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5.21.1.5 Closures

Gforth also provides basic closures. A closure is a combination of a quotation (see Quotations) and locals. Gforth’s closures have locals which are filled with values at the closure’s run-time, producing a trampoline xt. When executing that trampoline xt, the closure’s code is executed, with access to the closure’s locals on the locals stack. Modifications of the closure’s locals aren’t persistent, i.e. when the closure EXITs, the modified values are lost.

[{:       – vtaddr u latest latestnt wid 0         gforth-experimental       “start-closure”

starts a closure. Closures first declare the locals frame they are going to use, and then the code that is executed with those locals. Closures end like quotations with a ;]. The locals declaration ends depending where the closure’s locals are created. At run-time, the closure is created as trampolin xt, and fills the values of its local frame from the stack. At execution time of the xt, the local frame is copied to the locals stack, and used inside the closure’s code. After return, those values are removed from the locals stack, and not updated in the closure itself.

:}l       vtaddr u latest latestnt wid 0 a-addr1 u1 ... –         gforth       “close-brace-locals”

end a closure’s locals declaration. The closure will be allocated on the local’s stack.

:}d       vtaddr u latest latestnt wid 0 a-addr1 u1 ... –         gforth       “close-brace-dictionary”

end a closure’s locals declaration. The closure will be allocated in the dictionary.

:}h       vtaddr u latest latestnt wid 0 a-addr1 u1 ... –         gforth       “close-brace-heap”

end a closure’s locals declaration. The closure will be allocated on the heap.

>addr       xt – addr         gforth-experimental       “to-addr”

convert the xt of a closure on the heap to the addr with can be passed to free to get rid of the closure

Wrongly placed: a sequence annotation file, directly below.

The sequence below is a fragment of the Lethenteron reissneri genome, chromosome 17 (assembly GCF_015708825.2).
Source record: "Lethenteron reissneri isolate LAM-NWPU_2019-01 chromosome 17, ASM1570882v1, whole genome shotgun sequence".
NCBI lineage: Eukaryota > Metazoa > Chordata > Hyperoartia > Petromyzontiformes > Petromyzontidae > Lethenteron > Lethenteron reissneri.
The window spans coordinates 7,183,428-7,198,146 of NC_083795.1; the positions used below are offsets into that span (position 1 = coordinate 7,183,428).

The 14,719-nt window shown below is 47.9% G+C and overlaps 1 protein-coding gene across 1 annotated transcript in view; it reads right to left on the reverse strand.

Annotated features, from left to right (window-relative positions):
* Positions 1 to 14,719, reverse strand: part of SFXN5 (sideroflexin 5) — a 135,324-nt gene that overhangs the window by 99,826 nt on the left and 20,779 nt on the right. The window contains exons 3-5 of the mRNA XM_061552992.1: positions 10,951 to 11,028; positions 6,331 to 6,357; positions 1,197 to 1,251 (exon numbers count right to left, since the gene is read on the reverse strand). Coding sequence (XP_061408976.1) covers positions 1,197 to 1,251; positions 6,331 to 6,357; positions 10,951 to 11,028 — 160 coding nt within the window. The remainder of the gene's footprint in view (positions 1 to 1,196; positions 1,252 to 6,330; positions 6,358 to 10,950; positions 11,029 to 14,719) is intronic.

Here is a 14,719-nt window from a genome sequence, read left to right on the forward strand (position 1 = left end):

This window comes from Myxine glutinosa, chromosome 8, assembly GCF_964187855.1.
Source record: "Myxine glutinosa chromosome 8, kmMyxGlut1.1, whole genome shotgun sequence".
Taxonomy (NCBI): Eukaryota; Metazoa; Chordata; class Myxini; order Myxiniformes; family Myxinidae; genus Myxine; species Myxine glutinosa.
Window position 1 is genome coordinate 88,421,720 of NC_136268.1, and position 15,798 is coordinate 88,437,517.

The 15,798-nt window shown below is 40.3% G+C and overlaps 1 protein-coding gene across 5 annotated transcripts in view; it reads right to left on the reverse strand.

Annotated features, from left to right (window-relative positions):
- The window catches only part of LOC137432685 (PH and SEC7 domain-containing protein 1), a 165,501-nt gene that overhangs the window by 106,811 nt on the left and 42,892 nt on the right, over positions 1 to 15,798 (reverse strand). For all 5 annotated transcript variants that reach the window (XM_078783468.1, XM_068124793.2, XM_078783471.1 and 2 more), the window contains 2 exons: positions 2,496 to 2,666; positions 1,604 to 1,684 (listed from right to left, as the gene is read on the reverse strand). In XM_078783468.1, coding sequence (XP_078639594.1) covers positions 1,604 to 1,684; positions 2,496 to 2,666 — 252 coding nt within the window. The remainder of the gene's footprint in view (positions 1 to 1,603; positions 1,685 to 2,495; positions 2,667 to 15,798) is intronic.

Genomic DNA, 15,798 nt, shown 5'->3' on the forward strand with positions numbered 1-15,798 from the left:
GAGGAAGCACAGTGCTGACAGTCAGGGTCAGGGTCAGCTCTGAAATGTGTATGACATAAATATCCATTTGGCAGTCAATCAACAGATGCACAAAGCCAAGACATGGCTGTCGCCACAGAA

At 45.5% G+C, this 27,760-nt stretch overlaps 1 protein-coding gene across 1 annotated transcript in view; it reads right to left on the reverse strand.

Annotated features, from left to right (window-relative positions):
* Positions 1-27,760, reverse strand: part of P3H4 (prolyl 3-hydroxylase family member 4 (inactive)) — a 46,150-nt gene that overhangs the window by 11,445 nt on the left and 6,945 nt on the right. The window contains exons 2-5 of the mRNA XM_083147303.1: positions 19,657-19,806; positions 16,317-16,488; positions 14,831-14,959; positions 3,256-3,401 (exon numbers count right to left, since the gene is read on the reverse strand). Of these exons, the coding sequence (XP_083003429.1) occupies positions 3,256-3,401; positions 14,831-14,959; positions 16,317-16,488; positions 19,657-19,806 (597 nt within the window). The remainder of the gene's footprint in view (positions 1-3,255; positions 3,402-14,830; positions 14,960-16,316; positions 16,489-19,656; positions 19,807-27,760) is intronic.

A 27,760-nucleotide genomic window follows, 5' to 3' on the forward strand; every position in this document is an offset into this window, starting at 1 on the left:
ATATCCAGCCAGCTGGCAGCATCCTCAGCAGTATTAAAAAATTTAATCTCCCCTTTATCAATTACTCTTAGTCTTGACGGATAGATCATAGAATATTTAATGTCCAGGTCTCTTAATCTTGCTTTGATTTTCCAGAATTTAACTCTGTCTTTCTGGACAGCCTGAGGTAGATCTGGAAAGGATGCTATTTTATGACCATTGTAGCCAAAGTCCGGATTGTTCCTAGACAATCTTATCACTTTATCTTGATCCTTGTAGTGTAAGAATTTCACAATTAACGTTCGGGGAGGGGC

: foo [{: a f: b d: c xt: d :}d a . b f. c d. d ;] ;
5 3.3e #1234. ' cr foo execute

foo creates a closure in the dictionary with a single cell, a floating point, a double, and an xt, and prints the first three values before executing the xt on invocation.

This allows to implement Donald Knuth’s “Man or boy test” proposed in 1964 to test Algol compilers.

: A {: w^ k x1 x2 x3 xt: x4 xt: x5 | w^ B :} recursive
    k  0<= IF  x4 x5 f+  ELSE
        B k x1 x2 x3 action-of x4 [{: B k x1 x2 x3 x4 :}L
            -1 k +!
            k  B  x1 x2 x3 x4 A ;] dup B !
        execute  THEN ;
: man-or-boy? ( n -- ) [: 1e ;] [: -1e ;] 2dup swap [: 0e ;] A f. ;

Sometimes, closures need a permanent storage to be modified; it is even possible that more than one closure shares that permanent storage. In the example above, local variables of the outer procedure are used for this, but in some cases, the closure lives longer than the outer procedure; especially closures allocated in the dictionary or on the heap are designed to outlive their parent procedure.

For those, we have home locations, which are allocated like closures, but their code is directly executed at run-time and should provide us with the addresses of the home locations.

: bar ( a b c -- aaddr baddr caddr hl-addr )
    <{: w^ a w^ b w^ c :}h a b c ;> ;

This example creates a home location with three cells on the heap, and returns the addresses of the three locations and the address of the home location. This address can be used to free the home location when it is no longer needed.

<{:       – vtaddr u latest latestnt wid 0         gforth-experimental       “start-homelocation”

starts a home location

;>              gforth-experimental       “end-homelocation”

end using a home location


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